Surgical treatment of bleeding from stomach ulcers. Surgeon’s tactics for bleeding from stomach ulcers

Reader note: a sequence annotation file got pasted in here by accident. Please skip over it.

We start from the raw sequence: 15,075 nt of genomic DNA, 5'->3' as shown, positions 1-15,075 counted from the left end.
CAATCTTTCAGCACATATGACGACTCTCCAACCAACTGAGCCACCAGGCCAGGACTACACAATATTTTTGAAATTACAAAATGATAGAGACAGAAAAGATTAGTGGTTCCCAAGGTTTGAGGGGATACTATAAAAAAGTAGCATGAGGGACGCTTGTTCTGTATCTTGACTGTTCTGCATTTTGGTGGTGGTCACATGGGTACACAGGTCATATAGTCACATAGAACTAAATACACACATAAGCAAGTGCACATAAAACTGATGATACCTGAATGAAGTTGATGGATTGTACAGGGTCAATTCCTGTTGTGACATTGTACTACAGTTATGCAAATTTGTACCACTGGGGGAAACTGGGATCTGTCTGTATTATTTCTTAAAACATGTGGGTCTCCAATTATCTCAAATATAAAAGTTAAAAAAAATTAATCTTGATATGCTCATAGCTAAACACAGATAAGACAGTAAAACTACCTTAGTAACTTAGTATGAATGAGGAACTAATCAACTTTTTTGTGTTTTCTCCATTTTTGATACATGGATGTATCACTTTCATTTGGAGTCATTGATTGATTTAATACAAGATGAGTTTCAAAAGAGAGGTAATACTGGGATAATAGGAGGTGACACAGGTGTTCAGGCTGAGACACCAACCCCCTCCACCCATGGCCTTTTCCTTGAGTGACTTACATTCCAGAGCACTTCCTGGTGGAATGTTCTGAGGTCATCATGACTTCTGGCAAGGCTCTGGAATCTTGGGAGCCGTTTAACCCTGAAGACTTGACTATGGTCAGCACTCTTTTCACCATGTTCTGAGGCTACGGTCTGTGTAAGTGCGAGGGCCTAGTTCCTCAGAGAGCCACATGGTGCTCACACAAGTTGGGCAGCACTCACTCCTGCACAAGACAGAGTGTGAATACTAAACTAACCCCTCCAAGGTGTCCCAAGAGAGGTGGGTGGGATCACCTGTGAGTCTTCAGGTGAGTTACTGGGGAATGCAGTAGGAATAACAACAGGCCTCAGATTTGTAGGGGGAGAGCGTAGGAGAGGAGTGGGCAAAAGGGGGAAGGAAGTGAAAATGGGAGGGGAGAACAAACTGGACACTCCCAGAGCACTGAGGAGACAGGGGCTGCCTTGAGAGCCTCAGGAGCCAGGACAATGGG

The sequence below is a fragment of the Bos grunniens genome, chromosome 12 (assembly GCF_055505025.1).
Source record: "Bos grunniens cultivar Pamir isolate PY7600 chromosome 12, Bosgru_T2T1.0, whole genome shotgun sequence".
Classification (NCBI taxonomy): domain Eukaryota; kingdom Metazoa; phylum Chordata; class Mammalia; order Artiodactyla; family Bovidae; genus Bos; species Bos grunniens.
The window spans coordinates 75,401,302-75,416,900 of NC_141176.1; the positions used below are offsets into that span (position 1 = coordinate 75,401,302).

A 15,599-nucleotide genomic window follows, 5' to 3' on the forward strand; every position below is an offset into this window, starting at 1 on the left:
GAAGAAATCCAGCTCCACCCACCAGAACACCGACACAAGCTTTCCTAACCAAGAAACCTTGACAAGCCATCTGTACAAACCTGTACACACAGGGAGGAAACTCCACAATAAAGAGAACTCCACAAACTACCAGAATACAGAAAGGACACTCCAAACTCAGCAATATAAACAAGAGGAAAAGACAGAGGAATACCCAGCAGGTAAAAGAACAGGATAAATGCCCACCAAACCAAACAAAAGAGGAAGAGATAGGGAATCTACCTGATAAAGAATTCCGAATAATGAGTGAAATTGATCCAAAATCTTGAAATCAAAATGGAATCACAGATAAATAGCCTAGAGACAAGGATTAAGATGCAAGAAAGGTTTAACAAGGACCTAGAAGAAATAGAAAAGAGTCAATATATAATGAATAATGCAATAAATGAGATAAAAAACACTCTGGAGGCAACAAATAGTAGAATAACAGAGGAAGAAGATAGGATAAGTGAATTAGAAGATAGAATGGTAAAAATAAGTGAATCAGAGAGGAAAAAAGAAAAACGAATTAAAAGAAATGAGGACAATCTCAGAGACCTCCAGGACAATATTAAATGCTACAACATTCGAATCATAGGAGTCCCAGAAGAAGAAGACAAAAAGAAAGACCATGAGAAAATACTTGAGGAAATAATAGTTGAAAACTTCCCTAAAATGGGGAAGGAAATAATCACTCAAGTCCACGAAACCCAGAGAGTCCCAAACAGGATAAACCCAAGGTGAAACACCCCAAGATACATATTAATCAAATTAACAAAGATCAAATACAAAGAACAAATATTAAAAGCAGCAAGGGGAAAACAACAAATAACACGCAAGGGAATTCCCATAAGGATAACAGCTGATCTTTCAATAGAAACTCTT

The ideal treatment for bleeding from gastric and duodenal ulcers is gastric resection. This operation provides a reliable guarantee of hemostasis and reduces the frequency of repeated bleeding and ulcer recurrence. However, not all patients can undergo this operation due to unstable cardiovascular pathology or severe general condition due to old age and the presence of other concomitant diseases. In such cases, it is recommended to conduct local hemostasis, which, although it is far from an ideal method of treatment, since it can often lead to repeated bleeding, can still save the patient’s life in a difficult situation. The decision to have surgery in these patients must be made before their condition deteriorates significantly. Several factors can help the surgeon in making such a decision: 1. If the bleeding caused shock. 2. If bleeding continues. 3. If the blood loss was 30% of the total circulating blood volume or the patient received blood transfusion in a volume of 1.5 liters every previous day. 4. If bleeding has resumed and blood transfusion was performed against the background of conservative therapy while the patient was in the hospital. 5. If bleeding continues and the patient needs blood transfusion after a good response to conservative treatment. 6. If, during gastroduodenoscopy, an actively bleeding vessel is seen in the ulcer bed. Stomach ulcers bleed in 10-20% of patients. Bleeding is more often an indication for surgery for stomach ulcers than for duodenal ulcers. In addition, stomach ulcers should be operated more urgently than bleeding duodenal ulcers, since stomach ulcers are more common in older patients than duodenal ulcers, and bleeding from them is more likely to recur. Most gastric ulcers are localized on the lesser curvature and are associated with duodenal ulcers in 15% of patients. In 10-15% of cases, stomach ulcers become malignant, so the surgeon must constantly remember about the likelihood of malignancy. When bleeding from a stomach ulcer, two situations can arise: 1. The localization of the bleeding ulcer can be established by examining the stomach from the outside. 2. The localization of the ulcer during external examination of the stomach is impossible to establish. In the first case, it is possible to carry out local hemostasis by longitudinal gastrotomy of the anterior wall of the stomach near the ulcer, which facilitates the imposition of hemostatic sutures. In the second case, longitudinal gastrotomy is performed along the midline of the anterior wall along the entire body of the stomach. Immediately after dissection of the gastric wall, the edges of the incision are grasped with large atraumatic DuvaL clamps. This has two purposes: 1. It stops bleeding from the well-circulated stomach wall without the need for multiple ligatures on the stomach wall, which would result in significant blood loss in addition to bleeding from the ulcer. 2. This allows, by stretching the Duval clamps, to open the stomach wide for revision of its inner surface. In addition to Duval clamps, other retractors can be used, especially for revision of the upper part of the stomach – the esophageal-gastric junction, cardia and fundus. Clots from the stomach lumen can be removed manually. They should not be aspirated, firstly, because it is usually ineffective, and, secondly, because aspiration damages the gastric mucosa, which increases blood loss. The suction cannula can be used directly where bleeding occurs to improve visibility and facilitate correct hemostatic suturing. If the bleeding ulcer is located high in the cardia or subcardial, hemostatic suturing can be difficult. Good lighting plays an important role in this. In such cases, it is very useful to pass the Hurst 50 F bougie through the esophagus to the gastro-gastric junction, but without passing through it, so as not to impair the view when suturing the ulcer base and cause narrowing of the esophagus. This technique is preferably used for local excision of ulcers, as some surgeons suggest in cases where the patient’s condition does not allow performing gastric resection with the removal of the ulcer according to Pauchet, which is the method of choice for this pathology. In patients with bleeding ulcers located high near the greater curvature of the stomach (a very rare location of a peptic ulcer), the surgeon may resort to intussusception of the greater curvature with the right hand to remove the ulcer into a position in which it is more convenient to apply hemostatic sutures. If during the revision of the stomach the bleeding has stopped, the sutures must still be applied. In some patients, instead of performing hemostasis by suturing the bottom of the ulcer, resection of the edge of the stomach, including the ulcer, can be performed, followed by reconstruction of the stomach. Wedge resection is a less voluminous operation than standard resection, but it can only be performed if the ulcer is localized in certain areas of the stomach. Lesser curvature ulcers located above the angular notch can be removed with wedge resection without any concern. When the ulcer is located below the notch, performing a wedge resection is contraindicated, as this will damage the Latarjet nerve.

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